B. J. Glasser

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Pellets intended for oral dosing are frequently produced via extrusion/spheronization followed by drying. Typically, the last active process step, i.e., drying, is assumed to have little effect on the final dosage form properties (e.g., dissolution characteristics). Thus, there exist only a few studies of this subject. In the present study, calcium(More)
Drying is a common pharmaceutical process, whose potential to modify the final drug and/or dosage form properties is often underestimated. In the present study, pellets consisting of the matrix former calcium stearate (CaSt) incorporating the active pharmaceutical ingredient ibuprofen were prepared via wet extrusion and spheronization. Subsequent drying was(More)
Experiments have been carried out to study the behavior of L-threonine (needle-like) crystals during agitated drying. For an L-threonine/water system the morphology of the crystals was monitored using light microscopy and image analysis. Analysis of the transient behavior of the crystal size and shape distribution showed that attrition and agglomeration(More)
Blending of powders is a crucial step in the production of pharmaceutical solid dosage forms. The active pharmaceutical ingredient (API) is often a powder that is blended with other powders (excipients) in order to produce tablets. The blending efficiency is influenced by several external factors, such as the desired degree of homogeneity and the required(More)
Drying is a common pharmaceutical process, whose potential to alter the final drug properties-even at relatively low temperatures-is often neglected. The present study addresses the impact of drying at 20 and 50 °C on wet-extruded calcium stearate (CaSt) pellets. Drying at 20 °C caused the majority of ibuprofen to accumulate at the pellet surface due to a(More)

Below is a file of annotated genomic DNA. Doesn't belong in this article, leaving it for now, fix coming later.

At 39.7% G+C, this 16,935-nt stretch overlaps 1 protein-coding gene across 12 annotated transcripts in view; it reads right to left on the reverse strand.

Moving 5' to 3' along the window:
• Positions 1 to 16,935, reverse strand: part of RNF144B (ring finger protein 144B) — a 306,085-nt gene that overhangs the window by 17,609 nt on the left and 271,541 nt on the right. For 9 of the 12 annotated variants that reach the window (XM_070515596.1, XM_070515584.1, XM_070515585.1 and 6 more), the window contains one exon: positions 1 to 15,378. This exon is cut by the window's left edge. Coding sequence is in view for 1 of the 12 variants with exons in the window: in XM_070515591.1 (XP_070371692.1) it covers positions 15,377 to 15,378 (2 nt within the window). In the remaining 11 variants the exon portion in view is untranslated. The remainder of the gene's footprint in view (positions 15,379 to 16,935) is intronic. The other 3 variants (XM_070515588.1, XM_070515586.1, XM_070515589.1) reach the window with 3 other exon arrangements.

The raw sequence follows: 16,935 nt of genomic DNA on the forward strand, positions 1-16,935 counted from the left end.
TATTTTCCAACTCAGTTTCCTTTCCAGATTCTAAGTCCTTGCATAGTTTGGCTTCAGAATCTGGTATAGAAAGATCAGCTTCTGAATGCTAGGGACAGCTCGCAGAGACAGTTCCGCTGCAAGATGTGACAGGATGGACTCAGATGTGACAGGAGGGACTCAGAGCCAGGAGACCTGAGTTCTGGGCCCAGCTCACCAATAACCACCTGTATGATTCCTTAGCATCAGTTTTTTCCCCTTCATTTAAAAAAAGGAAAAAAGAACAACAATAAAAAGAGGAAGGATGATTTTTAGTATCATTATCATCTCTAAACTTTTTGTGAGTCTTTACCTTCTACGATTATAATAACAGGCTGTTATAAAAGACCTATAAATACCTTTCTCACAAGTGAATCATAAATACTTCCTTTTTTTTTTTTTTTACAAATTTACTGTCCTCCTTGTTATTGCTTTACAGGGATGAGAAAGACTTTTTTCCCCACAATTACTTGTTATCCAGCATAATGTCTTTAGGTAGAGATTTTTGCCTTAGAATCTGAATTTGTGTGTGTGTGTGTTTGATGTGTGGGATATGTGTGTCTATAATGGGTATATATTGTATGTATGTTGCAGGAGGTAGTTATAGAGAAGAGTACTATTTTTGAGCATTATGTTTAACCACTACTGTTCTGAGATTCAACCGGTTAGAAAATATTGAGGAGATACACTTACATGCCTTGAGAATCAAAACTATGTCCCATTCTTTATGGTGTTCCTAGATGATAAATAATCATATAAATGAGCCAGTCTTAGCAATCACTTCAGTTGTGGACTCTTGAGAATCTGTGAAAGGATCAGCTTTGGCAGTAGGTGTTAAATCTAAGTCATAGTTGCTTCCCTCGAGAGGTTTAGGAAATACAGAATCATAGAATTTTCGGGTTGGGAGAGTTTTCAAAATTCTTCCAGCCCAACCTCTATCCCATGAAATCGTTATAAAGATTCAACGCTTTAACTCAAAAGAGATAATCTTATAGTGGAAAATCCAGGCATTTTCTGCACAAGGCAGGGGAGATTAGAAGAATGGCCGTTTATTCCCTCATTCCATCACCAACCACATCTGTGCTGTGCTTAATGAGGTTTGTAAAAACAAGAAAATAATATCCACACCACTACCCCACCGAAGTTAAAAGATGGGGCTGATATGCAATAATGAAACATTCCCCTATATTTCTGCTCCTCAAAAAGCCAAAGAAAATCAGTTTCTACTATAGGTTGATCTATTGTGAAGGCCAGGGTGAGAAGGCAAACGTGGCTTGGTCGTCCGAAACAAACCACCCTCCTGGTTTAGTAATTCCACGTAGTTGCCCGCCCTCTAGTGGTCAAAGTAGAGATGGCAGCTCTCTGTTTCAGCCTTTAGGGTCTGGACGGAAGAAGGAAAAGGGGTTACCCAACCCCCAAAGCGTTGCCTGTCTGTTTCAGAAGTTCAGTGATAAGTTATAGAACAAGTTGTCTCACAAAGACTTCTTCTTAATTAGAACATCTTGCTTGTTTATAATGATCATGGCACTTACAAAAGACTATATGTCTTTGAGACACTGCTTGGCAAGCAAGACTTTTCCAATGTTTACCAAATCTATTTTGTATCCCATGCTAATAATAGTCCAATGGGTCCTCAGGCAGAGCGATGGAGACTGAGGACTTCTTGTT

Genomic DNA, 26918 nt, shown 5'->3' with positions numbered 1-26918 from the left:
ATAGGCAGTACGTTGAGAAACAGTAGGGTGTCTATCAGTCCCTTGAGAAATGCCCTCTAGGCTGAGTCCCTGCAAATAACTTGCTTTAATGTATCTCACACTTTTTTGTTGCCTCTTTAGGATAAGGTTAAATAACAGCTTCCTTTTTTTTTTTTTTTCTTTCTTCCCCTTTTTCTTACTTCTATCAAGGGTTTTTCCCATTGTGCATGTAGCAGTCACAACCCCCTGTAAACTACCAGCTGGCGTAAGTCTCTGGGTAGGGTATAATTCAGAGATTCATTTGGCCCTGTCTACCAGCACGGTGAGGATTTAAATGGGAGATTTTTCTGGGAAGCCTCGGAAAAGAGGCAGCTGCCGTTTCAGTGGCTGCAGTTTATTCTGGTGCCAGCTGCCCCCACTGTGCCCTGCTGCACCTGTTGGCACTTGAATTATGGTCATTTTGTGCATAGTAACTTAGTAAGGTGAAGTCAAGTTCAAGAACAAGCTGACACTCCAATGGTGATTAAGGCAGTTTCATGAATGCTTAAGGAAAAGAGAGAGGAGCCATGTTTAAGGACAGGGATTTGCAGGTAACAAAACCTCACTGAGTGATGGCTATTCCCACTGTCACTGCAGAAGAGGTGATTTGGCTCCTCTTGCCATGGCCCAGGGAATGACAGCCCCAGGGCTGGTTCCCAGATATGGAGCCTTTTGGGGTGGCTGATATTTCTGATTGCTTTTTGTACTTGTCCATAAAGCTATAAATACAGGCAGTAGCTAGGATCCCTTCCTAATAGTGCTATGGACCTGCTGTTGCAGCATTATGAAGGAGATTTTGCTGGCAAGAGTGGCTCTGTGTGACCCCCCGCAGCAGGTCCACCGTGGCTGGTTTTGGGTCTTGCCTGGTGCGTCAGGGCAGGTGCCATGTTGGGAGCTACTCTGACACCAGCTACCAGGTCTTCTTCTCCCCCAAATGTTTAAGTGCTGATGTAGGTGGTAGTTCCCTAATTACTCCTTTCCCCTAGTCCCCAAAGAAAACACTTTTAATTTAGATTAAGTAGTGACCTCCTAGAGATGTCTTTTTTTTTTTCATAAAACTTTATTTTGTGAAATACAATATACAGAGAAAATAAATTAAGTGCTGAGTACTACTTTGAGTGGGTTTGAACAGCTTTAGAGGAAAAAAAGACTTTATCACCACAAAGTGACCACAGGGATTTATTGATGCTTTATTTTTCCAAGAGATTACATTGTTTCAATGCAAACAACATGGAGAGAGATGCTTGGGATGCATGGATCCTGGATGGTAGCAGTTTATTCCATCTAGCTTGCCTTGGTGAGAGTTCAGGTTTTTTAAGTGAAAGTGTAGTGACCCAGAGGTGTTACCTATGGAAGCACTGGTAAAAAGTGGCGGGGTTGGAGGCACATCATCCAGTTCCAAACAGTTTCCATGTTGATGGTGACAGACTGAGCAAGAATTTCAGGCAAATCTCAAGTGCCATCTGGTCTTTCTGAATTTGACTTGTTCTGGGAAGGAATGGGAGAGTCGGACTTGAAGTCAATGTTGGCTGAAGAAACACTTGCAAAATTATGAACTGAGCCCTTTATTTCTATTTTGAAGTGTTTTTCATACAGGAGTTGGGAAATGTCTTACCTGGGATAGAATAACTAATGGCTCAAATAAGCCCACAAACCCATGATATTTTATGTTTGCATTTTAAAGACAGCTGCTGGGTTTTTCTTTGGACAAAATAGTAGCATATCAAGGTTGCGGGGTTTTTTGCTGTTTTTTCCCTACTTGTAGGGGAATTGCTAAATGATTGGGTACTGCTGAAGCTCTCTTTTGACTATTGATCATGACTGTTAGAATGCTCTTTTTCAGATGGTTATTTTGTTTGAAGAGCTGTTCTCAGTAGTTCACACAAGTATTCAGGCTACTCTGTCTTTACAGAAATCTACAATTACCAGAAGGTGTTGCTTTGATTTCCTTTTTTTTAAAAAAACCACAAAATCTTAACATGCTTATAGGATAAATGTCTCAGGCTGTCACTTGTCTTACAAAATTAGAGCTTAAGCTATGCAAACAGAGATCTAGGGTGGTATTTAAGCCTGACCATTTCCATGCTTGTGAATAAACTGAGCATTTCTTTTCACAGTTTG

Fluids sheared between concentric rotating cylinders undergo a series of three-dimensional instabilities. Since Taylor's archetypal 1923 study, these have proved pivotal to understanding how fluid flows become unstable and eventually undergo transitions to chaotic or turbulent states. In contrast, predicting the dynamics of granular systems--from nano-sized(More)
Quantitative dehydration studies of dibasic calcium phosphate anhydrous (DCPA) in a small-scale cold-model fluidized bed dryer with process air control were conducted. Near-infrared spectroscopy (NIRS) with partial least squares regression (PLSR) was used to predict DCPAs' residual moisture content. Loss-on-drying (LOD) was employed as a reference method(More)
Electrostatic interactions between particles can dramatically affect granular flows, creating industrial safety and handling problems [K. N. Palmer, (Chapman and Hall, London, 1973), pp. 388-389]. We present experimental data demonstrating that charging of grains can also cause spontaneous self-assembly that may generate lasting geological patterns under(More)
Elizabeth D. Liss, PhD, was a doctoral student at Rutgers University when this work was conducted and is currently a senior research chemical engineer at Merck Research Laboratories (Westpoint, PA). Stephen L. Conway is a doctoral student at Rutgers University on educational leave of absence from Merck Manufacturing Division (Somerset, NJ). James A. Zega,(More)